From Issue 3.3 - February/March 1997
At a meeting of the Coalition for Healthy Sex (CHS) on February 11, Tracey Packer and Mike Pendo of the SF's Department of Public Health AIDS Office stated that new standards regulating behavior in city sex clubs will soon go into effect. Packer stated that the department would be scheduling inspections of local clubs in conjunction with the departments of fire and building inspection. The regulations evolved from voluntary guidelines developed over the past two years by the CHS. The standards causing the most controversy involve private space with locking door and the monitoring of patrons' sexual activity. Community members have expressed "outrage" that the standards are being put into effect without public input. A new group called Community United for Sexual Privacy (CUSP) formed in January to advocate for the reopening of bathhouses with private spaces, claiming that no evidence exists to show that monitoring reduces the incidence of unsafe sexual activity. Leather community author and advocate Race Bannon is a founding member of the group. CUSP meets every other Wednesday at 7:30pm at the Power Exchange at 74 Otis Street. For information, visit the CUSP website. Supervisor Tom Ammiano will be sponsoring a forum on the issue on March 25 at the Women's Building on 18th Street.
In related news, Judge William Cahill in December lifted restrictions that had limited the Power Exchange Main Station to 49 occupants on one floor. Following re-inspection of the club, the occupancy level was set at 209. The restrictions had been set by Cahill on November 15 after the city attorney's office claimed that the club was a fire hazard. Since the initial inspection in the fall, Fire Captain Edward DeCossio and Chief Building Inspector Rafael Torres-Gil -- who some of those involved had charged with selective enforcement and homophobic remarks -- were taken off the case. The Power Exchange celebrated with a grand opening party on February 14 and a fetish ball co-sponsored with LINKS on February 15.
On December 6, the Supreme Court agreed to hear the appeal of the Communications Decency Act (CDA), a law passed last February that would restrict computer-based communications that are deemed "indecent" or "patently offensive." A three-judge panel in Philadelphia ruled in June that the CDA is unconstitutional and overbroad, and unlawfully restricts the types of materials available to consenting adults; that ruling blocked enforcement of the law pending appeal. The U.S. Department of Justice appealed the verdict in July, stating that the judges' ruling ''imperils the government's ability to protect children from sexually explicit material that is now widely disseminated on the Internet.'' The case is the first in which the nation's highest court will make a foray into the realm of cyberspace. The lead co-plaintiffs in the case are the ACLU and the Citizens Internet Empowerment Coalition (CIEC)/American Library Association, both representing many parties including civil libertarians, online services, newspaper publishers, librarians, and individual Internet users. Both opponents and proponents are the CDA are eager for the Supreme Court to rule on the case. According to Jerry Berman of the Center for Democracy and Technology, "this case will determine the future of free expression in the information age, and is the most important first amendment case before the court in recent memory." Cathy Cleaver of the Family Research Council stated that the high court has the opportunity to "reverse the radical ruling which gave Bob Guccione the right to give his Penthouse magazine to our children on the Internet." In their first brief, government attorneys contend that "much of the Internet's potential as an educational and informational resource will be wasted if people are unwilling to avail themselves of its benefits because they do not want their children harmed by exposure to patently offensive sexually explicit material," arguing that the CDA actually "furthers the First Amendment interest of all Americans." The hearing of the case will begin on March 19; a decision in not expected until July. For more background and updates on the case, visit the Voter's Technology Watch website or the Center for Democracy and Technology website.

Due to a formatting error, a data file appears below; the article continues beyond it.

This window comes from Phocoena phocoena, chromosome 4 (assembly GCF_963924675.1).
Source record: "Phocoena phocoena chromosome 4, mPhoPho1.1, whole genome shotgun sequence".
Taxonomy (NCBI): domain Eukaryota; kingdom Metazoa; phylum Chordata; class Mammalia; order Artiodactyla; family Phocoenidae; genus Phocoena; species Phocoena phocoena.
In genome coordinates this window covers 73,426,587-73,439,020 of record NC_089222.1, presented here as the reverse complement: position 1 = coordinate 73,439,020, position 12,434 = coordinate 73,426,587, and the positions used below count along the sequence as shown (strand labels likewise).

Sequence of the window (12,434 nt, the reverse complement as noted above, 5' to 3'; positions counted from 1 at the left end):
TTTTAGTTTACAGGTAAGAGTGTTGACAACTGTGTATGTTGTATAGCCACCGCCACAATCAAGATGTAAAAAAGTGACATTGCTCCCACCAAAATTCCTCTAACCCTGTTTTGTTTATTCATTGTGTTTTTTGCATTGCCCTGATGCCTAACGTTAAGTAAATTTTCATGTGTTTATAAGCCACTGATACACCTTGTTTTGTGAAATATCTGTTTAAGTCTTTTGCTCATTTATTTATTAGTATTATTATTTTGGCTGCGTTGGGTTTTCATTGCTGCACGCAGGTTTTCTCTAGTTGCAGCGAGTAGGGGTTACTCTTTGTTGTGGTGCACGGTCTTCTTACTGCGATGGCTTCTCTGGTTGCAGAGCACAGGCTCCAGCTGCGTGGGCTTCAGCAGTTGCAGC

On January 22, a federal judge in New York ruled that the Military Honor and Decency Act -- a law that would restrict the sale or rental of sexually explicit material on U.S. military bases and ships -- is unconstitutional. The measure was part of 1996 defense appropriations legislation. U.S. District Judge Shira Sheindlin stated that a democratic society "must tolerate a vast range of discourse, much of it in bad taste and offensive." The law was challenged by Penthouse publisher Bob Guccione and other publishers. Those who favored the ban believe that sales of such material at military bases (which sell their wares at a discount to service members) amounts to a government subsidy for the porn industry.